By Jiaxi Zhang
As we go about our daily lives, we are exposed to many different chemicals that could have negative effects on our hormones. These hormonal changes have been linked to several adverse health outcomes such as breast cancer and cardiovascular disease. Therefore, understanding chemicals that influence hormone levels is important for public health—and particularly for women’s health—since their exposure to these chemicals is often higher due to their presence in beauty and personal care products.
A new study published in Environment International by CHHS Assistant Professor of Global and Community Health Dr. Anna Pollack and colleagues discovered links between chemicals that are widely used in cosmetic and personal care products and changes in reproductive hormones.
A total of 509 urine samples were collected from 143 women aged 18 to 44 years, free of known chronic health conditions and birth control to be measured for environmental chemicals that are found in personal care products, such as parabens, which are antimicrobial preservatives, and benzophenones, which are ultraviolet filters.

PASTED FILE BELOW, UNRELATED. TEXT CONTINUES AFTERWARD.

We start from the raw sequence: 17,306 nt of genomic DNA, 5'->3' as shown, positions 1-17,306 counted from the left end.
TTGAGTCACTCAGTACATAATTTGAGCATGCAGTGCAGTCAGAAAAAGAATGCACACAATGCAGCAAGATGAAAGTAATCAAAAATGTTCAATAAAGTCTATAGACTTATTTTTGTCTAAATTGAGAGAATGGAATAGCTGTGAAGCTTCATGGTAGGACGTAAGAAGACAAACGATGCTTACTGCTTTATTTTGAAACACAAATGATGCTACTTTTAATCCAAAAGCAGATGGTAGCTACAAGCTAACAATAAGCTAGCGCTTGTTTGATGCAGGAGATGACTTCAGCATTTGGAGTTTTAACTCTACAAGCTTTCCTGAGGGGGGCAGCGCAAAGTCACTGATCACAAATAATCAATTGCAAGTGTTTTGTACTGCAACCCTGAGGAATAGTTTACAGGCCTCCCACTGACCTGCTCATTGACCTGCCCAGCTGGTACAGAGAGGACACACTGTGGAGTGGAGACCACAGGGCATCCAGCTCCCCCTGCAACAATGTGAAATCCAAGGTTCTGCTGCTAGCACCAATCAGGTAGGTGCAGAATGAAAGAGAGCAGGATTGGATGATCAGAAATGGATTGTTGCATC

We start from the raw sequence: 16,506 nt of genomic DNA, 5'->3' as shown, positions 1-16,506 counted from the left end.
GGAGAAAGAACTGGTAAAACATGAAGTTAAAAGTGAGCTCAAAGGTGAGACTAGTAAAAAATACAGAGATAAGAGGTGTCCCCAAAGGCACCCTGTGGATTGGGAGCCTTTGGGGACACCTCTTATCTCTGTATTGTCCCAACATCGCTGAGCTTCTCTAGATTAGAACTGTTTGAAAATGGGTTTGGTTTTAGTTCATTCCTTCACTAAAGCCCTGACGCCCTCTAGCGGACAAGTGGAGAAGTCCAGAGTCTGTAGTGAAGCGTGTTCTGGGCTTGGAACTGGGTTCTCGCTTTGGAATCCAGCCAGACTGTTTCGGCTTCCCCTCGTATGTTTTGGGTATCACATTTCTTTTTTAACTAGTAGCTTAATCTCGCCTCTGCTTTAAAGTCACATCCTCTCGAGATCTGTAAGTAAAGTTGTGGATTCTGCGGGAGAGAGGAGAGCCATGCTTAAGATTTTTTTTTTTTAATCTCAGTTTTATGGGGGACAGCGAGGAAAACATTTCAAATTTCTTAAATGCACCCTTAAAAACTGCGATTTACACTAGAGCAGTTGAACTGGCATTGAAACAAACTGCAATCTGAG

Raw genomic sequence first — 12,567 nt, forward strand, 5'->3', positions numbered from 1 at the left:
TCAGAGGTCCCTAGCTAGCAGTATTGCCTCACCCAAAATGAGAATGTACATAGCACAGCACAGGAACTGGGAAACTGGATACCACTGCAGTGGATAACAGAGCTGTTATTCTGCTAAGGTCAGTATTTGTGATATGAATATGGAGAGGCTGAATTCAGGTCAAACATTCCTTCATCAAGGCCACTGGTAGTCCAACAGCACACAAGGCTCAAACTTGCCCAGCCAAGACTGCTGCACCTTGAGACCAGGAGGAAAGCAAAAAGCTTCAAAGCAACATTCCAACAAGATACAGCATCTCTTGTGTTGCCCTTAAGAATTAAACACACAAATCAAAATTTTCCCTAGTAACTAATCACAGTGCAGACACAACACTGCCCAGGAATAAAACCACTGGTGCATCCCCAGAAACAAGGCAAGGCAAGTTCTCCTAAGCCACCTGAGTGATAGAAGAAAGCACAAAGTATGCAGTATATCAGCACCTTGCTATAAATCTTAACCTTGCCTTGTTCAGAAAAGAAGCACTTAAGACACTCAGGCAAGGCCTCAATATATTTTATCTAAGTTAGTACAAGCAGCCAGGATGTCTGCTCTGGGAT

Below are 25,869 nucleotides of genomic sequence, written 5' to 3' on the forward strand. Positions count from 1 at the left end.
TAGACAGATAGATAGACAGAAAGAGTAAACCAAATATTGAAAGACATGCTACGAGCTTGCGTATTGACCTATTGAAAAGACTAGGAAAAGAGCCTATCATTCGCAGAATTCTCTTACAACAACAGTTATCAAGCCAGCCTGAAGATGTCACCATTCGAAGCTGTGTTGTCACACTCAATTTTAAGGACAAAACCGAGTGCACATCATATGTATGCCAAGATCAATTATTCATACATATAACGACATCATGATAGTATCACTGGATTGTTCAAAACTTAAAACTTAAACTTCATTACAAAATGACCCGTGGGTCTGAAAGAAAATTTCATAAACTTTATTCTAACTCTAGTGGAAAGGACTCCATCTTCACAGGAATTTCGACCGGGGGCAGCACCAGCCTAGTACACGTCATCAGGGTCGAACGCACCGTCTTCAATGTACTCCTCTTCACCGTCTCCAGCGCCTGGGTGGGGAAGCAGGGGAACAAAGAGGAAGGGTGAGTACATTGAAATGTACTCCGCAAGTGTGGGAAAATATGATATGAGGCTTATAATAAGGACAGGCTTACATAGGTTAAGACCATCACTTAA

“This study is the first to examine mixtures of chemicals that are widely used in personal care products in relation to hormones in healthy, reproductive-age women, using multiple measures of exposure across the menstrual cycle, which improved upon research that relied on one or two measures of chemicals,” Pollack noted.
This multi-chemical approach more closely reflects real world environmental exposures and shows that even low-level exposure to mixtures of chemicals may affect reproductive hormone levels. Another noteworthy finding of the study is that certain chemical and UV filters were associated with decreased reproductive hormones in multi-chemical exposures while others were associated with increases in other reproductive hormones, underscoring the complexities of these chemicals.
“What we should take away from this study is that we may need to be careful about the chemicals in the beauty and personal care products we use,” explains Pollack. “We have early indicators that chemicals such as parabens may increase estrogen levels. If this finding is confirmed by additional research, it could have implications for estrogen dependent diseases such as breast cancer.”